There are still anecdotes about multiple offer scenarios in much of the country, and inventory is still super tight. But, there has been a slight slowdown in the sales rate and a few more price cuts across the country. It appears that the impact of 7% mortgage rates is very subtly showing up in the data now.
Mortgage rates have been stubbornly high — around 7% — for a month. There was already an affordability challenge compared to 18 months ago, so every move higher with mortgage rates eliminates some demand from buyers. Buyers all year have been surprisingly resilient compared to the fall of 2022, so what we’re looking for is where that affordability threshold starts to turn the market down again.
There are now 451,000 single-family homes available on the market across the U.S. That’s up 1.8% from last week. Supply of homes for sale remains incredibly restricted. 2023 began with 70% more homes on the market than a year earlier. There are now just 7.7% more homes on the market. This gap has been narrowing all year. If mortgage rates spike, home buyer demand seems very sensitive and poised to slow again. We could lose momentum very quickly. In September 2022, rates spiked to 7.5% and at that time the data showed a very unusual inventory jump and price decline late in the year. So, keep your eyes out for that. If rates fall from here, expect resumed bidding wars for the end of the summer and declining inventory even further.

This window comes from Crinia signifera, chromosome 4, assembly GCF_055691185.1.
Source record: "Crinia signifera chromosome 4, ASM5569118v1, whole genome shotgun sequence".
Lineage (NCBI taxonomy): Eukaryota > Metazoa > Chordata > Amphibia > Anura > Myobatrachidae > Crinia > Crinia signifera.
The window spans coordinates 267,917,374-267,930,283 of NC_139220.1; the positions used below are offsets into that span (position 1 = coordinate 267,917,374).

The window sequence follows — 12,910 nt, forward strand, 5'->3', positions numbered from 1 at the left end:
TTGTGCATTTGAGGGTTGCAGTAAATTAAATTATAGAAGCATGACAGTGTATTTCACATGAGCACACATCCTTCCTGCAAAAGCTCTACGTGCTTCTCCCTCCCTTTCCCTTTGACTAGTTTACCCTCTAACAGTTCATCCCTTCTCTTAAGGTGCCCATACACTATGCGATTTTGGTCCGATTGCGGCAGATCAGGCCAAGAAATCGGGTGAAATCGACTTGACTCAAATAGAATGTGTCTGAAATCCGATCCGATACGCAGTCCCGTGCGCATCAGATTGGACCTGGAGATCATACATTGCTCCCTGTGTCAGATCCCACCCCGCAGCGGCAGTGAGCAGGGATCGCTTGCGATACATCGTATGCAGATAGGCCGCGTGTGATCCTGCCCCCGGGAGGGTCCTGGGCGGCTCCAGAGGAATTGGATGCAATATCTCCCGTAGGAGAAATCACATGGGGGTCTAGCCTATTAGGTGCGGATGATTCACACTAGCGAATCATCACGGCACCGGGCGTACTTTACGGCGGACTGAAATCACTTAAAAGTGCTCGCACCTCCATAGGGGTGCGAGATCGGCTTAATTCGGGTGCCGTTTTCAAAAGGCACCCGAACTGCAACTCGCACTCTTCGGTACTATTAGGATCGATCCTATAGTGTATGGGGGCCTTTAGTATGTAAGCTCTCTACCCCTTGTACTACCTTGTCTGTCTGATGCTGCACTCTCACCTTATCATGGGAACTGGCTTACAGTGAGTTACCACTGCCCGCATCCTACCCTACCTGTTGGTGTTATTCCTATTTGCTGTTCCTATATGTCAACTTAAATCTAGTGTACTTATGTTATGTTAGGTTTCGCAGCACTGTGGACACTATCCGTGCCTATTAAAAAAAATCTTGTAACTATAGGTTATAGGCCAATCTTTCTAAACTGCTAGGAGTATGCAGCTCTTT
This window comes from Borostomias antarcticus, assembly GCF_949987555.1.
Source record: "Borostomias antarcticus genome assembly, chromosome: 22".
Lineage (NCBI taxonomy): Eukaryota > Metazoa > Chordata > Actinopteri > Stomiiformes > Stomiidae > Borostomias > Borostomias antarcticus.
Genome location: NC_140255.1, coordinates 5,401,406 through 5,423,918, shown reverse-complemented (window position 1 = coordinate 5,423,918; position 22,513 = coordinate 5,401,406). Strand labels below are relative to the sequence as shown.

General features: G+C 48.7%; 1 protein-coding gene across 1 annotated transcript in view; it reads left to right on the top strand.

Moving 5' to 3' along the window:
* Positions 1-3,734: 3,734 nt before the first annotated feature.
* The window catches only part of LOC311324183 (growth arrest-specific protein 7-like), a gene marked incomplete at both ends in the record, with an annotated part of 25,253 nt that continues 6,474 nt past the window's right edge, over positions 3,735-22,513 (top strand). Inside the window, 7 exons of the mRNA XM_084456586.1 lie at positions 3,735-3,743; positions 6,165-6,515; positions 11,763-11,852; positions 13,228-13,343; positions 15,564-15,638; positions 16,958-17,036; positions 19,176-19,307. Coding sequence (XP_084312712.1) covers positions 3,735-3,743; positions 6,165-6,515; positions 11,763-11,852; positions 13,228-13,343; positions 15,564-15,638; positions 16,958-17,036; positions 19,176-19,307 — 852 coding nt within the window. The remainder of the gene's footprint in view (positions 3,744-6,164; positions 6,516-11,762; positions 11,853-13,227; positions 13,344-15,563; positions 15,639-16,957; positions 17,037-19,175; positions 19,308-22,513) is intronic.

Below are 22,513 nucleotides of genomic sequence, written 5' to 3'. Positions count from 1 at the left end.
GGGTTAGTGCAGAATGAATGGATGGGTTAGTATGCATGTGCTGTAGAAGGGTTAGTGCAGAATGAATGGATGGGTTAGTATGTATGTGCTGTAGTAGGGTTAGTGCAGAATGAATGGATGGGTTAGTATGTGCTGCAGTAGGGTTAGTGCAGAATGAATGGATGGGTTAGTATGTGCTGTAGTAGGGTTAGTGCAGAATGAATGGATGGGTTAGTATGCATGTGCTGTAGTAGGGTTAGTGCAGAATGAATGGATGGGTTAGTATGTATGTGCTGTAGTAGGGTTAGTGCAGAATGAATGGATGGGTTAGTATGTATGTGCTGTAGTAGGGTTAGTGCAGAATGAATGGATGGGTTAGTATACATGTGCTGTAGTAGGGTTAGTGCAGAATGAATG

As of right now, we are expecting to finish 2023 with 10% fewer homes on the market than where the year started. We’ll see how that projection changes in the second half of the year if these trends hold or if new macro forces take over.
Always look for weaknesses in demand to show up in the price reduction data. After a month of 7% mortgage rates, the data is showing the first inklings of that weakness this week. Price cuts have been very slow to rise this year as we’ve had more demand than supply of homes. And while in 2022 at this time, you could see dramatic cooling in the market, this year is much more subtle.
31.4% of the homes on the market have taken a price reduction. That’s up 70 basis points from last week. 2022’s weekly change was 170 basis points. In previous years we might see 50 basis points change in the middle of June. So this week’s change means slightly more price cuts than in recent weeks and also slightly more than many of the pre-pandemic years. Though price cuts are rising much more slowly than last year at this time.